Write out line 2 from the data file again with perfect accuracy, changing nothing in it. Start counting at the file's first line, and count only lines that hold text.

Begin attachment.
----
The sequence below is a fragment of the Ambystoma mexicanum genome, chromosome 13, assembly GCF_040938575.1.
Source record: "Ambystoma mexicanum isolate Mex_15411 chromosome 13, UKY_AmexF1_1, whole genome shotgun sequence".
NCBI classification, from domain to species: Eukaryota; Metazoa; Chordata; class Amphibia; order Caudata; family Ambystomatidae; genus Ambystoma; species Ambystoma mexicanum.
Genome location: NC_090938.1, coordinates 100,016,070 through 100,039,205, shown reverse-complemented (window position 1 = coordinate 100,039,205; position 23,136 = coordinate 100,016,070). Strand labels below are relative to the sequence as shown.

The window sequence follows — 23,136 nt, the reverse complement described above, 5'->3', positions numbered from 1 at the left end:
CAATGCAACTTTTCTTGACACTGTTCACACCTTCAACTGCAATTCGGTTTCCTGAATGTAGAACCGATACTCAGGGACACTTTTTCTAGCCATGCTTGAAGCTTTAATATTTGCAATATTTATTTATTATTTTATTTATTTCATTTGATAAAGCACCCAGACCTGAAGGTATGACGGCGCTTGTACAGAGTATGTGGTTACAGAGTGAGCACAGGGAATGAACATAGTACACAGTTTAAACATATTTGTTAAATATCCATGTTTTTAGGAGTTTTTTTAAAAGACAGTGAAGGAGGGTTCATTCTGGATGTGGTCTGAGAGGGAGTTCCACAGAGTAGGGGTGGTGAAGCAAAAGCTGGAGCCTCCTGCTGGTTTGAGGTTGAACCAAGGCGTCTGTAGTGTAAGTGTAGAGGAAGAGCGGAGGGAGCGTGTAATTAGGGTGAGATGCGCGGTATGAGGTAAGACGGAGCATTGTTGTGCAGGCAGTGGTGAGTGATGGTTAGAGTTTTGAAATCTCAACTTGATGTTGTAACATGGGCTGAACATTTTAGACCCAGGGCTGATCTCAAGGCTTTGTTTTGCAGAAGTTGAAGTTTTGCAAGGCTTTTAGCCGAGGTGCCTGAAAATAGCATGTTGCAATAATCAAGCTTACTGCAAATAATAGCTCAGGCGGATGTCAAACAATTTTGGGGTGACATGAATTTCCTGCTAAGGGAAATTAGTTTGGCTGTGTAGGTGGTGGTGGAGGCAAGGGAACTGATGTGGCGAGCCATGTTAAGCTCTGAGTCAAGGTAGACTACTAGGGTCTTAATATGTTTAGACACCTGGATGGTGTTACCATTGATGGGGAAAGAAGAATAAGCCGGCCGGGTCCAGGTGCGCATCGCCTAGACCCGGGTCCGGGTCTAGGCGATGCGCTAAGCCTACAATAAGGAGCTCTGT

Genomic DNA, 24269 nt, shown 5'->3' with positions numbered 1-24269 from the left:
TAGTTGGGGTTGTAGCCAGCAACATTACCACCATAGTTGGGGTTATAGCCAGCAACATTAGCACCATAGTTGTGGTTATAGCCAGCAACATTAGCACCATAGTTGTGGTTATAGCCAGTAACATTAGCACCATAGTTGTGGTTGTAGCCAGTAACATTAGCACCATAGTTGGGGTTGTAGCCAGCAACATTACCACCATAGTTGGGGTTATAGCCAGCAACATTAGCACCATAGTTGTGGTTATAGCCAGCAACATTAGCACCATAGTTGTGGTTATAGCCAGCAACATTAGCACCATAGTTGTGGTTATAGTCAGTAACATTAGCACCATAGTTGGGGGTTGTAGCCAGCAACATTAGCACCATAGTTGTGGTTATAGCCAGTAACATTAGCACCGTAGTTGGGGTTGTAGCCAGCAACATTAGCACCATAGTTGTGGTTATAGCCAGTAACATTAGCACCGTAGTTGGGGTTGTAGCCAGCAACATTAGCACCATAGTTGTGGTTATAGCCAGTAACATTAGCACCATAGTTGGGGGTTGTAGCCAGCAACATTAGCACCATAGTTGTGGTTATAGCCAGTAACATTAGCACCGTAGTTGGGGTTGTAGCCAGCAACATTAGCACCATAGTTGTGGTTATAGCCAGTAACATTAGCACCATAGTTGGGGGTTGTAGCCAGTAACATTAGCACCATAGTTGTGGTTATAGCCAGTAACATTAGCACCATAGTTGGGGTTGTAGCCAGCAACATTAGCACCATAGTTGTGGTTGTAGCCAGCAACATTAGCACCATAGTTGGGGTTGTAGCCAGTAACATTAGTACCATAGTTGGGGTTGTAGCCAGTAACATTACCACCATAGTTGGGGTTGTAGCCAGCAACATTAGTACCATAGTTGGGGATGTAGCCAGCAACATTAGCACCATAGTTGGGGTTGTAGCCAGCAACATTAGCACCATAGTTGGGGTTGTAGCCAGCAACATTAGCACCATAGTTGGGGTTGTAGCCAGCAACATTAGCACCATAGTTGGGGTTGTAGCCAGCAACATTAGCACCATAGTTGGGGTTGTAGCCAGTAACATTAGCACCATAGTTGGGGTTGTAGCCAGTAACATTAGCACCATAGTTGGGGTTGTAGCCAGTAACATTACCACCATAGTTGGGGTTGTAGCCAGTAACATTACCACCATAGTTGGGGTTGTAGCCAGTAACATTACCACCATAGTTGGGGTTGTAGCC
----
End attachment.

Source record: "Ambystoma mexicanum isolate Mex_15411 chromosome 13, UKY_AmexF1_1, whole genome shotgun sequence".